As we witness another sordid saga unfold in West Bengal, thanks to the hubris of those who run the Narendra Modi government, one cannot help but wonder as to where the residents of the North Block are getting their legal advice from.
An incoherent and confused missive was sent to the West Bengal chief secretary Alapan Bandyopadhyay on the date he was to superannuate after 33 years of service, threatening him with a jail term for effectively having kept the Prime Minister waiting for 15 minutes. Not only does this reflect the arrogance of those who think that officers of the Indian Administrative Service (IAS) are the lapdogs of their political masters, but it reveals a complete and utter ignorance of the law, or perhaps, an inclination to treat it as petty inconvenience.
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The independence of the civil services
The Supreme Court has repeatedly warned against the political dispensation’s interference in the IAS and the IPS. In T.S.R. Subramanian’s PIL in 2013, which was argued by the current Attorney General K.K. Venugopal, the Court had the occasion to frown upon the practise of oral directives to IAS officers:
“We are of the view that the civil servants cannot function on the basis of verbal or oral instructions, orders, suggestions, proposals, etc. and they must also be protected against wrongful and arbitrary pressure exerted by the administrative superiors, political executive, business and other vested interests.”
These views echoed the sentiments of the 2006 judgment in Prakash Singh Vs Union of India where another former civil servant had sought to insulate the IPS officers from the capricious transfers and appointments that have blighted independent administration. In fact, the robust nature of these principles were in full evidence last week when it was relied upon by the Chief Justice of India to ensure that the appointment of the new Central Bureau of Investigation chief was done only as per law and not as per the whims of the executive.
In the wake of a devastating World War unleashed by Fascist forces and after two centuries under a colonial yoke, there was one precept that formed the underpinning of our Constitution – that all Indians would form a single, equal class. There would be no opportunity for the citizen to be subjected to arbitrary State action, no matter how many seats in Parliament backed it. This protection was expressly extended by Part XIV of the Constitution to the civil servants who were to ensure the implementation of government policy and it was hoped that some modicum of decency would prevail among the political class not to undermine these provisions.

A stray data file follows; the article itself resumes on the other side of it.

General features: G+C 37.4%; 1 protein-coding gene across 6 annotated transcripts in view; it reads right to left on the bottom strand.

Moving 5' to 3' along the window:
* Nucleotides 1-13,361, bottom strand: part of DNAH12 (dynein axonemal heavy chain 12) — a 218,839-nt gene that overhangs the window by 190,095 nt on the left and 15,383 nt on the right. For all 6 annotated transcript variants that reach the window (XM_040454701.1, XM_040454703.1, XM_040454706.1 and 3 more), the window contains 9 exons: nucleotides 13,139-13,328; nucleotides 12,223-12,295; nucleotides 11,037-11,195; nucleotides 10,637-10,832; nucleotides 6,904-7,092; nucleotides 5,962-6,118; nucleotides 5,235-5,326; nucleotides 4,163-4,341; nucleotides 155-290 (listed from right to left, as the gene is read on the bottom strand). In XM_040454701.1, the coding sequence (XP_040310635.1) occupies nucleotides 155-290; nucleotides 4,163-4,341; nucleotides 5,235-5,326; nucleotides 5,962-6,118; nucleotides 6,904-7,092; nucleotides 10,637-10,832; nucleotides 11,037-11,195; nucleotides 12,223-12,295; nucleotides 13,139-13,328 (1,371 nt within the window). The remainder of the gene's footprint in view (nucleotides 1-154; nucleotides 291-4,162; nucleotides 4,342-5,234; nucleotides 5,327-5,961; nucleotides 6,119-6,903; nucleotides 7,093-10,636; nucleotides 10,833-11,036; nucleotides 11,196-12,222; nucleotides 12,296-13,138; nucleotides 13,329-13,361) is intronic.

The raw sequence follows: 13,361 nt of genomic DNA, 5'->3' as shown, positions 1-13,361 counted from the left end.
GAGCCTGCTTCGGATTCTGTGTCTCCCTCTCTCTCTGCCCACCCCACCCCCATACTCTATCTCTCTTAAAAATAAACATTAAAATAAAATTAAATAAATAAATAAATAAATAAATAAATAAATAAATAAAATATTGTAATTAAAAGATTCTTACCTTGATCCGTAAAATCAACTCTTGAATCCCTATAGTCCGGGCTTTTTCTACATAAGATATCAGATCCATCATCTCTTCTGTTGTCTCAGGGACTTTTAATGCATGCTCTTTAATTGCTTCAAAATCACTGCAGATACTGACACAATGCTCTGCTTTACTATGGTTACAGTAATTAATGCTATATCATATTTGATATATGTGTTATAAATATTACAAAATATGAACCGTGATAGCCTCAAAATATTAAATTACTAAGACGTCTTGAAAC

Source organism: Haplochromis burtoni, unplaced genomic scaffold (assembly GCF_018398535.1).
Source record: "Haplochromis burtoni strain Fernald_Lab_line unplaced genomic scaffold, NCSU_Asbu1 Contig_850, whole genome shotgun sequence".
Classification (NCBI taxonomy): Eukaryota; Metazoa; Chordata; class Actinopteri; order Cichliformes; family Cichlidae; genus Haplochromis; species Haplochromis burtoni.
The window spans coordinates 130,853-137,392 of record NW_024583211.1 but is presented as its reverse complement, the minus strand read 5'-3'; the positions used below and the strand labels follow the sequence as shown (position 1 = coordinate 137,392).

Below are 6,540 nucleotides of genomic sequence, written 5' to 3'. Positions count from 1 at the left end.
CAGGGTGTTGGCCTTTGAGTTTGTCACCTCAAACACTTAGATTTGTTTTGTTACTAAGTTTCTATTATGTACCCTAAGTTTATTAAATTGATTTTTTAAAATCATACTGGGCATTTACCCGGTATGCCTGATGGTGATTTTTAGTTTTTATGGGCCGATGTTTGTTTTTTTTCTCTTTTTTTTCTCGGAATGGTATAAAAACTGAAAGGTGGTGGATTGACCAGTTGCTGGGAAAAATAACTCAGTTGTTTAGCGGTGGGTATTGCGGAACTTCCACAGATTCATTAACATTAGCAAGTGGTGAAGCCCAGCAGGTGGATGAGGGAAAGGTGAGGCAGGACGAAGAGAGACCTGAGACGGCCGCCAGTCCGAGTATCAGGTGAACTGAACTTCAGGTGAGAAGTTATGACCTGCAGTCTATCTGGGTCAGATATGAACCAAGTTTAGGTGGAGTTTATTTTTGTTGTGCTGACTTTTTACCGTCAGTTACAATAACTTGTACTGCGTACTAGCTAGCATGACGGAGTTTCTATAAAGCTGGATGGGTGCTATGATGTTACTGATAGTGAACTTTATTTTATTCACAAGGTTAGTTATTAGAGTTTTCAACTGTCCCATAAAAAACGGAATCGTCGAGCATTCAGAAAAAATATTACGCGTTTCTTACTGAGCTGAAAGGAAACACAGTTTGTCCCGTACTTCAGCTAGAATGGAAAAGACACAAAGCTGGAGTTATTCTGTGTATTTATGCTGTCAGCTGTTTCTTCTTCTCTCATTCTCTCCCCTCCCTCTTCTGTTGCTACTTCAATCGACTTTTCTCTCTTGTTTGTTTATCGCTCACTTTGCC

Sardar Patel, considered by many to be the architect of the All India Services, had the occasion to address the first batch of independent probationary officers on 21 April 1947 (a day now marked as Civil Services Day) and he said:
“A civil servant cannot afford to, and must not, take part in politics. Nor must he involve himself in communal wrangles. To depart from the path of rectitude in either of these respects is to debase public service and to lower its dignity.”
Yet, the events of last week demonstrate how far we have come from the Iron Man’s cherished hope, his sentiments cast into the shadow of a monument in his name.
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The legal question
The notice served upon the chief secretary Alapan Bandyopadhyay, who is now Chief Minister Mamata Banerjee’s principal advisor, attempts to indict him for “abstaining” from the review meeting “taken” by the Prime Minister. It also attempts to draw a tenuous link with the Disaster Management Act by needlessly pointing out that the PM happens to be the Chairman of the National Disaster Management Authority. According to Ashish Kumar Singh, the under secretary who has signed off the notice, this amounts to a violation of Section 51(b) of the National Disaster Management Act.
A mere glance at the Disaster Management Act would reveal that the Prime Minister has no individual power or function under it. Not a single one. He is admittedly a member and ex-officio chairperson of the NDMA, which includes nine others. Under Section 6 of the Act, this composite body has the overarching role of laying down disaster management policy and guidelines. No part of the functions of this authority includes the giving of directions, leave alone requiring individuals to attend meetings at the cost of incarceration.
Section 51(b) penalises non-compliance with any direction under the Act issued by a government or committee. The notice itself talks of no such direction that has been violated. In fact, in a blatant self-contradiction, it admits that the chief secretary did attend the review meeting (far from “abstaining”).
From 1952 onwards, the consistent position of the law in India has been that a power conferred by the law can only be exercised by the authority so designated. No minister, president or governor can purport to give directions under a law unless expressly cloaked with that authority.
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Irresistible force meets immovable object
In sum, it appears that the entire controversy emanates from an unfortunate clash of egos – a beleaguered Prime Minister perceives a slight from a Chief Minister who keeps him waiting. As even the most devoted of advisors would find it difficult to recommend President’s Rule on that count, it was decided to target the second-in-command. But was there even a moment of pause? Of quiet reflection? One can only hope that going forward, wiser counsel would prevail.
Gopal Sankaranarayanan is Senior Advocate, Supreme Court of India. Views are personal.